In a nutshell, this research is about investigating different broad categories such as current trends, culture or consumer behaviour to find “insights” used to build your big brand idea. There are a million different frameworks that agencies use to structure their research (which all are sold and branded as their own proprietary methodology) but they all boil down to the same output.
I prefer the “4 C’s of marketing” framework which gives you a nice mix of insights relevant to the times, your target audience and the history and essence of your company and its founders.
Every agency and their mother have their own definition of the 4 C’s, what they stand for and when to use them - hence, they come with a bit of controversy in the marketing community. The most traditional definition is “Consumer, Cost, Convenience, Communications” (or the 4 P’s which are “Product, Price, Place, Promotion”).
The original 4 C’s, proposed by Robert Lauterborn in 1990 as a more consumer focused version of the 4 P’s are used as tools to pursue a company’s marketing objectives. We’re going to use a slightly different 4C framework for our research that in my experience have proven to be more effective in the early process of positioning:
This methodology is not set in stone, so feel free to add any dimensions you want. I’ve seen strategists add geographics, human experiences, packaging and more but I found that most can usually be subcategories of my setup. The ones above are usually enough to get to a few good positioning territories to choose from.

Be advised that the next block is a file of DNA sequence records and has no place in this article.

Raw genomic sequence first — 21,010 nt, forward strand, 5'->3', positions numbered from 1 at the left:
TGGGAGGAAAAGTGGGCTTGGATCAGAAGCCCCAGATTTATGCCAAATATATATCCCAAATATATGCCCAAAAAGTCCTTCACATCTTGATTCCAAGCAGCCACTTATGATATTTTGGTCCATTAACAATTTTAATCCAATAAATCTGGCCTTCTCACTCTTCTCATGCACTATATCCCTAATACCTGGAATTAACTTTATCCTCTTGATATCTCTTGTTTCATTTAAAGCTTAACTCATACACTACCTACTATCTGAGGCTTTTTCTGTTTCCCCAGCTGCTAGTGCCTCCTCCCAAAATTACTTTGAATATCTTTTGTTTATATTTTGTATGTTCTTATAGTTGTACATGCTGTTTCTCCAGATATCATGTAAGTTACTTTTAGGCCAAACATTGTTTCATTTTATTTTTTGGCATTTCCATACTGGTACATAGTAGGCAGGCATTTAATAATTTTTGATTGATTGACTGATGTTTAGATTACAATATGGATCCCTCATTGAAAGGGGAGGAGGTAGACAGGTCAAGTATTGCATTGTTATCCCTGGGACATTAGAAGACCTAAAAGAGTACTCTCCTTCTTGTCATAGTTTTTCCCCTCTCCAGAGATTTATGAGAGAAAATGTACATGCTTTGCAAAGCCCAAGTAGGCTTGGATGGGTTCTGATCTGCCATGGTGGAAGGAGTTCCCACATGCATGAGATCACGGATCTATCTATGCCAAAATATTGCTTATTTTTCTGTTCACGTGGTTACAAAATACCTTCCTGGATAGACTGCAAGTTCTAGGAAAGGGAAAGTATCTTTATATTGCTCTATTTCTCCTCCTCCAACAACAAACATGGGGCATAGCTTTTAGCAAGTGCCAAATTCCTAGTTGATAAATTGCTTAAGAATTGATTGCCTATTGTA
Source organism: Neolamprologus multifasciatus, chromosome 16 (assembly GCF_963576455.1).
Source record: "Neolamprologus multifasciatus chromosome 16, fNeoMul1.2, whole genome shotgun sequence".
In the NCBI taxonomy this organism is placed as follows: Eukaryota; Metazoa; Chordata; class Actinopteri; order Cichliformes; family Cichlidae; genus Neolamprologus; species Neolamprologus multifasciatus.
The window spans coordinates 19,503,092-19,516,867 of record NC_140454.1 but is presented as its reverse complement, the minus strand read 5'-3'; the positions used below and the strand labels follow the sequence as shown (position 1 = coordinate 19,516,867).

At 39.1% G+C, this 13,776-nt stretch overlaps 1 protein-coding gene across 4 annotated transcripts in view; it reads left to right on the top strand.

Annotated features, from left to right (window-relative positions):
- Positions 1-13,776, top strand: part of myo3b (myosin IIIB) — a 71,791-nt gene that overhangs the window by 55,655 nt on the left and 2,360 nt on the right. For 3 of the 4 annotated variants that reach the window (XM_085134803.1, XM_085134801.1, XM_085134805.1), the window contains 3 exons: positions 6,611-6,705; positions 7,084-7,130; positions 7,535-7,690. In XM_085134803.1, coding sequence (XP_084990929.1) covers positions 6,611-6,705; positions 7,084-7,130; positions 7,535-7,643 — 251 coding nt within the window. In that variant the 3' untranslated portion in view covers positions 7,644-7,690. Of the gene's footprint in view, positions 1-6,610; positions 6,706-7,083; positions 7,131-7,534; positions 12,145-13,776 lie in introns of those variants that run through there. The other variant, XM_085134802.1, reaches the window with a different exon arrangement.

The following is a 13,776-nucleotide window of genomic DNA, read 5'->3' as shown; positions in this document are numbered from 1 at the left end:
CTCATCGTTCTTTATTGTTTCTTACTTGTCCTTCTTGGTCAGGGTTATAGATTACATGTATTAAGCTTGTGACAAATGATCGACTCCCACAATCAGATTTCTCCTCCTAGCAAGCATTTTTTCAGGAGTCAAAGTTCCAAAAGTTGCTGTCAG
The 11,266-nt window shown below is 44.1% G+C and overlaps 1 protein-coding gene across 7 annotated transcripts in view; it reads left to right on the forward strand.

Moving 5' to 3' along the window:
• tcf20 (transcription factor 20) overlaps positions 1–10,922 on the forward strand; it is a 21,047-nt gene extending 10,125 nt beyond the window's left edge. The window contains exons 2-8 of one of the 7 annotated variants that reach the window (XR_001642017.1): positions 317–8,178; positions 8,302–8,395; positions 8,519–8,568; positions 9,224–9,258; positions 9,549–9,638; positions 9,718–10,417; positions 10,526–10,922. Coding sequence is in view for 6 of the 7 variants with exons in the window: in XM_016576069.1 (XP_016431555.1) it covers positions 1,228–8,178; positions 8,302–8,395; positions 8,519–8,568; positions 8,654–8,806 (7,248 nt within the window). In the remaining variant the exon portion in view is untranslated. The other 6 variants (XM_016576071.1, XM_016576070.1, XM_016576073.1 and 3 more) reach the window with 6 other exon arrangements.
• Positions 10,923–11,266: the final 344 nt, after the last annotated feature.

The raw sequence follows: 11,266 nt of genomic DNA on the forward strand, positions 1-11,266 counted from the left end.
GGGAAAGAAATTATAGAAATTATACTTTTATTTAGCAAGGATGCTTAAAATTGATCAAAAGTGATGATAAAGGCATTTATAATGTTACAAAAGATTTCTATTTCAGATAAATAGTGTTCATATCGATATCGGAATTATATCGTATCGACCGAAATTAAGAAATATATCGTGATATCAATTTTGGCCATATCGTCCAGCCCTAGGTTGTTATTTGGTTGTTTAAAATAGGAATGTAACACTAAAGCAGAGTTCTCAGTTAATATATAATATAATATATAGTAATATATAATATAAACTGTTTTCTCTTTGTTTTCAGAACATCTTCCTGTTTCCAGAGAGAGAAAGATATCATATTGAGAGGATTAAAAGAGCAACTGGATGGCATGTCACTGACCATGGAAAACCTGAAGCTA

The output of the 4C’s research can take many shapes - I’ve seen presentations as short as one slide per “C”, deriving one insight for each which comes together to inform a simple positioning statement that designers and copywriters can work off. Here is a made up example for a company selling bicycles:
Consumer - We ride to escape. To escape from our own thoughts. To find that state of flow. A sense of solitude, a form of meditation when your mind is completely free. It’s just you and your bike in the moment.
Competitors - A cluttered category filled with unnecessary gear - loud, colourful and ostentatious.
Culture - In an attempt to combat our busy, hectic lifestyles, people are decluttering. They’re seeking simplicity, buying less stuff and looking for ways to detach from this fast moving world.
Company - Cyckl makes high performance gear with purpose. Nothing is superfluous or unnecessary. It’s simple and understated. Beautifully clean.
Here the jump off point for creating a positioning statement could be something in the lines of “Enjoy the silence” - but I’m getting ahead of myself.
The above would be fine for a startup or positioning for an individual product as long as you can back up your narrative. However, this would not fly in most agencies with Fortune 500 enterprise clients demanding a larger body of research - otherwise, why would they pay those $300,000?
The common output I produced for clients involved presentations that told a full story, spanning 100s of slides. That might sound like a lot, but when presenting a key theme from every slide in around 10-20 seconds you end up with a nice 30 min presentation. Here is an old example from 2019 looking at insights around the logistics industry:
I want to stress that these slides would obviously be prettified by a designer before being shown to a client… Side note: It is quite interesting to read through all of these predictions before COVID was a thing.
Before we derive a few positioning territories to choose from using the above research, let's see how we build a presentation like the one above by starting with the first C and explore how to get good Consumer insights.
Next module: Consumer insights and where to find them -> // Coming soon //